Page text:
In view of the expected recovery in economic activities, firms are generally expecting positive YoY revenue growth for the period of July to September 2022.

Percentage of Singapore companies that reported being profitable in FY21
Percentage of Singapore companies that reported being profitable in FY21

Indsights Research found that a five percent net balance of firms saw manpower growth in April to June 2022, entering positive territory after several quarters. However, the Logistics and Education sectors were among those that had reported more manpower reductions in April to June 2022. Looking ahead, Singapore companies remain optimistic about manpower growth in July to September 2022.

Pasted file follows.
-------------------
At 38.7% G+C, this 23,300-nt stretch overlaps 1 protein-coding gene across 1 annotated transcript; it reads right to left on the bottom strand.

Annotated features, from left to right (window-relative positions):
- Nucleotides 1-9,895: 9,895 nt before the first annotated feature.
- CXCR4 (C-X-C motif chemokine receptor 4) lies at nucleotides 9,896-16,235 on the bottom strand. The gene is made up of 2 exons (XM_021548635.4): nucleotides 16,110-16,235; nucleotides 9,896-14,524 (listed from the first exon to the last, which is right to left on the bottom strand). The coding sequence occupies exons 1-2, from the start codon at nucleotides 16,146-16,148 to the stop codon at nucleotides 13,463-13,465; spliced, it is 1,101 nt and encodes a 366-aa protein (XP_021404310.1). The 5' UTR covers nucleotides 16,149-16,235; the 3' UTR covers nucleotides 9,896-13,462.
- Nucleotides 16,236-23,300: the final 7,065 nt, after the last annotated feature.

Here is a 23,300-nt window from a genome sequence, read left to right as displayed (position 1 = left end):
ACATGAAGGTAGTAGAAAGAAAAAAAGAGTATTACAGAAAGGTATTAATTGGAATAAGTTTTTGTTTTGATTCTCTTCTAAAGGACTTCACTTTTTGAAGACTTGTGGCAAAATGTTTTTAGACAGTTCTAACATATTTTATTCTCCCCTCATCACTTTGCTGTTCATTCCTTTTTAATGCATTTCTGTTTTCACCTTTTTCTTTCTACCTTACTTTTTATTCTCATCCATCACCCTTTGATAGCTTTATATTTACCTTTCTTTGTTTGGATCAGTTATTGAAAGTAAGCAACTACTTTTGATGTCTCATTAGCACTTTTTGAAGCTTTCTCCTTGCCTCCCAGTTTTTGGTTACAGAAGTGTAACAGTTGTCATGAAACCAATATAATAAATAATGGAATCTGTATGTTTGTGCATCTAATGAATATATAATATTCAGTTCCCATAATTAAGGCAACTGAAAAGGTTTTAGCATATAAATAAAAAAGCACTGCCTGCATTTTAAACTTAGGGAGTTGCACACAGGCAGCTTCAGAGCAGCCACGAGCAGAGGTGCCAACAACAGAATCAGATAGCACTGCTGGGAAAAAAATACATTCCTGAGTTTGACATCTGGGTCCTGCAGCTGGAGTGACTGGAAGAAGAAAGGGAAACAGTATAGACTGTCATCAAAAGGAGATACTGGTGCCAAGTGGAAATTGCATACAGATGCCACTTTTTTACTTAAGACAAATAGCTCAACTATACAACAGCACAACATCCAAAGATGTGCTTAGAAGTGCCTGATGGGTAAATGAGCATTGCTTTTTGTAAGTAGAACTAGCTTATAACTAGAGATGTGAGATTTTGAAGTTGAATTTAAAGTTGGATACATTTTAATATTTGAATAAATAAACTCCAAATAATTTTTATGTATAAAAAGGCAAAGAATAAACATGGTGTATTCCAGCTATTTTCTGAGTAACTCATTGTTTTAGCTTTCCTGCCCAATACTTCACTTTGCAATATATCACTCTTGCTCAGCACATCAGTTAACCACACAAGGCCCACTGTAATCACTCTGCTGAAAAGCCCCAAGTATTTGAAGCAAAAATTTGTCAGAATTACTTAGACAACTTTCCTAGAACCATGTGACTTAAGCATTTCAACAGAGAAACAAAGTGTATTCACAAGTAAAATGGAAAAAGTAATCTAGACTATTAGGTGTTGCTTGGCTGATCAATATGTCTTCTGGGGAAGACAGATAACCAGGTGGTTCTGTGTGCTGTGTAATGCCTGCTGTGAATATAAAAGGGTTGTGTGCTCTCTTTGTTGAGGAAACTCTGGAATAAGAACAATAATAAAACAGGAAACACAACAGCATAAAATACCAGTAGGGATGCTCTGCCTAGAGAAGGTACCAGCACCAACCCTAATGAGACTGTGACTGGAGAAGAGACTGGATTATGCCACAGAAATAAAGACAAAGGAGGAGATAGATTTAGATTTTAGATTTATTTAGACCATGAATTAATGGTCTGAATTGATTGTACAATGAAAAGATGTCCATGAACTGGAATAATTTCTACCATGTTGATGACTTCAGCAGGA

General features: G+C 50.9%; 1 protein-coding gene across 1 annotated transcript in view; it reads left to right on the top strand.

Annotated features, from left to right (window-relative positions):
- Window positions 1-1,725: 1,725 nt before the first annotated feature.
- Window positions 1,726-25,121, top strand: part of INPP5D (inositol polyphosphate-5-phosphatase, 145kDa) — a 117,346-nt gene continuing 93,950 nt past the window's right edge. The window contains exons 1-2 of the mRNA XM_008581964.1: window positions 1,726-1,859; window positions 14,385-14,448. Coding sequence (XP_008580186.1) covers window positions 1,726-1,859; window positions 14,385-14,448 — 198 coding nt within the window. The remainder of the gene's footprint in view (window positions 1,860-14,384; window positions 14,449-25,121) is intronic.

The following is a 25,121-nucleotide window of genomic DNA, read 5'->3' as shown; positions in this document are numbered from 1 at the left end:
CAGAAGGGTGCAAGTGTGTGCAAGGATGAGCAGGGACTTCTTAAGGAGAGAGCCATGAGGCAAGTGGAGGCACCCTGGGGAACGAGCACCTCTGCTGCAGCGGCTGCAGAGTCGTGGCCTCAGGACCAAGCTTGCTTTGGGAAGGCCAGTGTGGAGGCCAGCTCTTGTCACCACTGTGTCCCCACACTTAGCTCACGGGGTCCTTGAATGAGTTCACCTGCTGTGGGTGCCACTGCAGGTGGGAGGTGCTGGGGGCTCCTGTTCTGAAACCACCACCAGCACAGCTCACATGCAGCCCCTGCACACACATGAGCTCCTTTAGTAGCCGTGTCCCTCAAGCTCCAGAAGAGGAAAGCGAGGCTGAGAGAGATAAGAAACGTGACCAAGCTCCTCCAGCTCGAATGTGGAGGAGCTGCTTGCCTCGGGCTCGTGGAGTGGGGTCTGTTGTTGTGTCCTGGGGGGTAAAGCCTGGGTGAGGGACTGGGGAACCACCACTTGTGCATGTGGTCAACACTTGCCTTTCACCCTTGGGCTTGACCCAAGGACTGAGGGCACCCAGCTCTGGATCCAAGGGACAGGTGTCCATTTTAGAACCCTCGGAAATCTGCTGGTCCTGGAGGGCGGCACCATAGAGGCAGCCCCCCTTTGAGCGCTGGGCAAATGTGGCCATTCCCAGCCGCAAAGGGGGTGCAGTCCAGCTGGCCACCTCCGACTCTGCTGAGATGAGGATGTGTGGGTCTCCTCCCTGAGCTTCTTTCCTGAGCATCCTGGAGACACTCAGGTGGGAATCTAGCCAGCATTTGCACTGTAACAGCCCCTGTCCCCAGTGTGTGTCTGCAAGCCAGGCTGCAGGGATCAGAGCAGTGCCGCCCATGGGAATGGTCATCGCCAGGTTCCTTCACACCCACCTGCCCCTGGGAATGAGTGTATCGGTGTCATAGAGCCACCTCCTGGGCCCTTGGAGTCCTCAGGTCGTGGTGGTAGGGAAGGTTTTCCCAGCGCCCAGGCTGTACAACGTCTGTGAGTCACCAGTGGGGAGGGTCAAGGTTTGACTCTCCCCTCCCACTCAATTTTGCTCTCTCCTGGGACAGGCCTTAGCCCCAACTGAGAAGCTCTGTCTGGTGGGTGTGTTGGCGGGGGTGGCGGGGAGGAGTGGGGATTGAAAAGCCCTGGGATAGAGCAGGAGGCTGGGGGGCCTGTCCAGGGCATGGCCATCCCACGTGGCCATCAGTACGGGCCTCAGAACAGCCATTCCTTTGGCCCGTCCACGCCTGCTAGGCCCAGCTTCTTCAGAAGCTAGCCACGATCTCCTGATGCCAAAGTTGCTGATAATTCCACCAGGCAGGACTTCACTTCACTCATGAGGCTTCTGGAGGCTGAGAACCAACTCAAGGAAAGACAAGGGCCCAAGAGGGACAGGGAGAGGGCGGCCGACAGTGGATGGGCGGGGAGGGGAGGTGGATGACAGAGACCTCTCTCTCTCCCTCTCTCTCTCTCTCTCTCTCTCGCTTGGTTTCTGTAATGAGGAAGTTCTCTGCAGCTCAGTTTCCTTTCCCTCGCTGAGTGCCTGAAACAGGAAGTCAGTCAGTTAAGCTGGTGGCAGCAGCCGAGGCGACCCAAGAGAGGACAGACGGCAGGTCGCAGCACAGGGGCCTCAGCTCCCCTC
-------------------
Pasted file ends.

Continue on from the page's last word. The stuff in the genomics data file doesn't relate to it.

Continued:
It is noteworthy that not all sectors have been able to source for the talent needed to fill available positions. This suggests that actual manpower change will continue to lag behind expectations. This trend is keenly felt on the ground, and a common feedback raised during conversations with business leaders from various industries is on the challenges in sourcing and hiring suitable local talents as well as the difficulty in hiring foreign talents due to foreign worker quota restrictions.


Sustainability and Green Practices for Singapore Businesses

Two in five companies agreed that growth in demand for sustainability and green solutions would open new opportunities for their business. 47 percent of companies reported having put in place budget/plans to adopt such practices in the next two to three years.